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Thread: Short Dialogue in TOEFL Exam

  1. #1
    Eager!
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    Dear Erin,

    Here there are some sample tests of short dialogue in TOEFL exam:
    What does the last line in each conversation mean, plaese?

    (1) - Heís a very odd chap.
    - It takes all sorts.

    (2) Ė why donít you do some work?
    - I canít be bothered.

    (3) Ė Itís very cold but Iím going for a walk.
    - Rather you than me.

    (4) Ė Can you lend me $100?
    - You must be joking.
    - Iíll pay you back soon.
    - Thatíll be the day.

    (5) Ė Cup of tea?
    - I could do with one.

    [|)]

    thanx in advance for considering my request[heartbeat][heartbeat]

  2. #2
    Eager!
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    Don't u have any idea, everybody?

  3. #3
    Ankylosaurus Forum Admin Erin's Avatar
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    These look like they came from a British book, and wouldn't likely appear on the TOEFL.

    But I"ll explain anyway.
    Originally posted by Catalina

    (1) - Heís a very odd chap.
    - It takes all sorts.
    There are many different types of people in the world.

    Originally posted by Catalina

    (2) Ė why donít you do some work?
    - I canít be bothered.
    I don't want to do the work (it's too much trouble).

    Originally posted by Catalina

    (3) Ė Itís very cold but Iím going for a walk.
    - Rather you than me.
    I haven't heard this before, but I'm pretty sure it means "You can go, but I wouldn't want to go." I have heard "better you than me," which means about the same thing.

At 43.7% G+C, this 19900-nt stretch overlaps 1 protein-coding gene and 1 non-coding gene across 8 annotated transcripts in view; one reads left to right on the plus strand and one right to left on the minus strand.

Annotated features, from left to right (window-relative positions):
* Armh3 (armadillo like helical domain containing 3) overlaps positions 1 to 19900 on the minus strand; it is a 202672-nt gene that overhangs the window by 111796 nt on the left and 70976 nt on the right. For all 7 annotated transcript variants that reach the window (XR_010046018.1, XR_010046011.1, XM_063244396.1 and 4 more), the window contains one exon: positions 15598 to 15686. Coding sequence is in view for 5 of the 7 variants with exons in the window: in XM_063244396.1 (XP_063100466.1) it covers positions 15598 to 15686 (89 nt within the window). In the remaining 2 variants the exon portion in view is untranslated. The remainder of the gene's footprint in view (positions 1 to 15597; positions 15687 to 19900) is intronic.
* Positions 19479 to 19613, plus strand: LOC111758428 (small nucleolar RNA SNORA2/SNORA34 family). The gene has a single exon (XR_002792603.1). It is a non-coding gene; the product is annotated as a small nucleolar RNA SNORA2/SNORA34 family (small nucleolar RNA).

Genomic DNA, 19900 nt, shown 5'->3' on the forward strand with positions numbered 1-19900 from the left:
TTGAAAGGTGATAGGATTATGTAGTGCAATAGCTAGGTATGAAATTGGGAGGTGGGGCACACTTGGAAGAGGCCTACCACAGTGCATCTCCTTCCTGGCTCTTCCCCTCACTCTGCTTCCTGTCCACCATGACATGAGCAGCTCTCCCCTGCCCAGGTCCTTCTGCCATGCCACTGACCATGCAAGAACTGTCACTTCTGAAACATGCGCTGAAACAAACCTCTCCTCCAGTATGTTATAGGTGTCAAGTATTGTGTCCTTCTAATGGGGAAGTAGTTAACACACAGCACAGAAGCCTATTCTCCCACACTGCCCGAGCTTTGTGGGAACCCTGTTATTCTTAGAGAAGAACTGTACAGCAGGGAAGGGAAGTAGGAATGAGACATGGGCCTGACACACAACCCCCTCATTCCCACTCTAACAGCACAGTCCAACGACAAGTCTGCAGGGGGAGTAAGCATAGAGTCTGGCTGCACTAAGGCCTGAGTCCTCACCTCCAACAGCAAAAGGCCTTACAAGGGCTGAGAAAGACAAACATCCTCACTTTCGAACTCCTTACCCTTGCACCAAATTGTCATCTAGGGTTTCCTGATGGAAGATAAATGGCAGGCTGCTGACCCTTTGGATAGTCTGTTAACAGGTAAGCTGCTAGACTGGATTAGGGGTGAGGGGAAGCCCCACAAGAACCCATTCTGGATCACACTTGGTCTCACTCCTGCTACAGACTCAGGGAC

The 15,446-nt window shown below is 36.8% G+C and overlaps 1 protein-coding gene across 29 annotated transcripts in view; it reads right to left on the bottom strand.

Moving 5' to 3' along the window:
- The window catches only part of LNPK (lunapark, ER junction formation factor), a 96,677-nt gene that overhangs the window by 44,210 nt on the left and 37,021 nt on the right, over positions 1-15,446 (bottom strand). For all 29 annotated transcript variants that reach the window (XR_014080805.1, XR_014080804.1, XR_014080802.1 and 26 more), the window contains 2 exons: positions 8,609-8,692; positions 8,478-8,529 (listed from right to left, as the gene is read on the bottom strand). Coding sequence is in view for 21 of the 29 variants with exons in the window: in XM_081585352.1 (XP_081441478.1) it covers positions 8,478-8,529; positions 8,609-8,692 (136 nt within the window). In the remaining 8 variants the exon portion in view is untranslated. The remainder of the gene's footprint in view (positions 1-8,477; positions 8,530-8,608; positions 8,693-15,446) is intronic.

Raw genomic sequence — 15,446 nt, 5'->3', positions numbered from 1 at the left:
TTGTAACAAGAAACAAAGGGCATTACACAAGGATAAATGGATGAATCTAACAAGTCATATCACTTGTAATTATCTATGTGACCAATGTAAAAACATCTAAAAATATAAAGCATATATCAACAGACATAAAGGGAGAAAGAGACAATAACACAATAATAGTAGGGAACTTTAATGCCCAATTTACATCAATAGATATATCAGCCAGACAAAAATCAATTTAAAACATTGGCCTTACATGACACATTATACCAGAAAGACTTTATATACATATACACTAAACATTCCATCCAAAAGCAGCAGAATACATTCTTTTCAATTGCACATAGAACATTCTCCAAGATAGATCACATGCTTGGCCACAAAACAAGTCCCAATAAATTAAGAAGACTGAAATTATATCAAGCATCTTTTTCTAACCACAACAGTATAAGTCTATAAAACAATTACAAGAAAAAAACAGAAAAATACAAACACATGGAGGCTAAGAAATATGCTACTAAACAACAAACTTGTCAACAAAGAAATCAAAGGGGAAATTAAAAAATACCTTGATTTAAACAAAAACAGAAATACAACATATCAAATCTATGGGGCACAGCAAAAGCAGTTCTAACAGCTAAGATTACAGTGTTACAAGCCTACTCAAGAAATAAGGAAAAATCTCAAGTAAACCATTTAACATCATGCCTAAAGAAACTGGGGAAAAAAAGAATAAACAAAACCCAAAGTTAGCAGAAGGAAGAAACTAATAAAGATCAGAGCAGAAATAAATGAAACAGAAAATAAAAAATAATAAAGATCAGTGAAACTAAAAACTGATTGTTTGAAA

Originally posted by Catalina

    (4) Ė Can you lend me $100?
    - You must be joking.
    - Iíll pay you back soon.
    - Thatíll be the day.
    I don't think you will pay me back (that day may never come). This one is pretty common in the US.

    Originally posted by Catalina

    (5) Ė Cup of tea?
    - I could do with one.
    I would like a cup of tea.

    Hope that helps!
    ☼ Waiting for Godot

  4. #4
    Eager!
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    My very dear Erin[heartbeat]
    Thanx so much for always being helpful .
    You are really wonderful.
    How did u guess they came from a British book.
    I asked my friend who had come across with these dialogues and he verified you,
    They belong to ďAdvanced Vocabulary & IdiomĒ, by B J Thomas, Longman Publication.

    Please accept my apologize if I thought they belong to short dialogues in TOEFL (this was that I was told) and brought them up to this forum.
    So this book wonít be any helpful to my TOEFL exam and I no need studying it, am I right?

    Yours truly,

    :o[:X]

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